CLEVELAND — On Wednesday, The White House confirmed that additional federal agents would be sent to Cleveland as part of a U.S. Department of Justice initiative "to quell the unacceptable levels of recent violence in U.S. cities."
During a press conference, when asked if he supports the arrival of federal agents in Cleveland, Ohio Gov. Mike DeWine responded saying his supports positive relationships between all government agencies.
"What I think the public needs to understand is that when the system works well, the federal government, whether they be DEA agents, whether they be the FBI or any other department works all the time with the state, works all the time with local officials," he explained. "That type of relationship is healthy. That is very very good and to my knowledge that is what this relationship is going to be in regard to Cleveland and the federal government," he continued.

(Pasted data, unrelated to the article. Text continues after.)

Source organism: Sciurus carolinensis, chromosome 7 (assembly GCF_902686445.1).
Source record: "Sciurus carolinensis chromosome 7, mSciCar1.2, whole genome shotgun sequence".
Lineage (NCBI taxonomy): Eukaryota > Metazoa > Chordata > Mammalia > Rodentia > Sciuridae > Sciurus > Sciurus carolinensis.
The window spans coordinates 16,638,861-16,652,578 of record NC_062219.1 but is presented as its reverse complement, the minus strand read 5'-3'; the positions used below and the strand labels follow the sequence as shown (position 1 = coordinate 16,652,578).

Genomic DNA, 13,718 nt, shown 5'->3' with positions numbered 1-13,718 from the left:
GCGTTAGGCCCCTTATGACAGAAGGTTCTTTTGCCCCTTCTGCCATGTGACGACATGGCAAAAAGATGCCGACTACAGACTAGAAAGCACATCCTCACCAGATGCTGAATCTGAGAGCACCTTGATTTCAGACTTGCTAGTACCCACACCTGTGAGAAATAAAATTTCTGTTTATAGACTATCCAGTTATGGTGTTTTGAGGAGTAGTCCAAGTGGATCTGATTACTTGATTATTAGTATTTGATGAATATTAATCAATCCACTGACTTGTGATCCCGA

Gov. DeWine also mentioned that he's been in contact with Cleveland Mayor Frank Jackson and doesn't foresee a situation similar to Portland occurring in Cleveland.
"It is my understanding, I think it's the mayor's understanding as well, that the help that they are going to get is a very different type of help than you saw in Portland," DeWine explained. " It is not my understanding that we're going to see anything like that in Cleveland," he said.
The move to deploy federal agents is part of President Donald Trump's "Operation Legend," which arose amid his claims of "a radical movement to defund, dismantle and dissolve our police department."
The feds are already in Portland, Oregon and will next go to Kansas City, Chicago, and Albuquerque before eventual expansion into Cleveland, Detroit, and Milwaukee.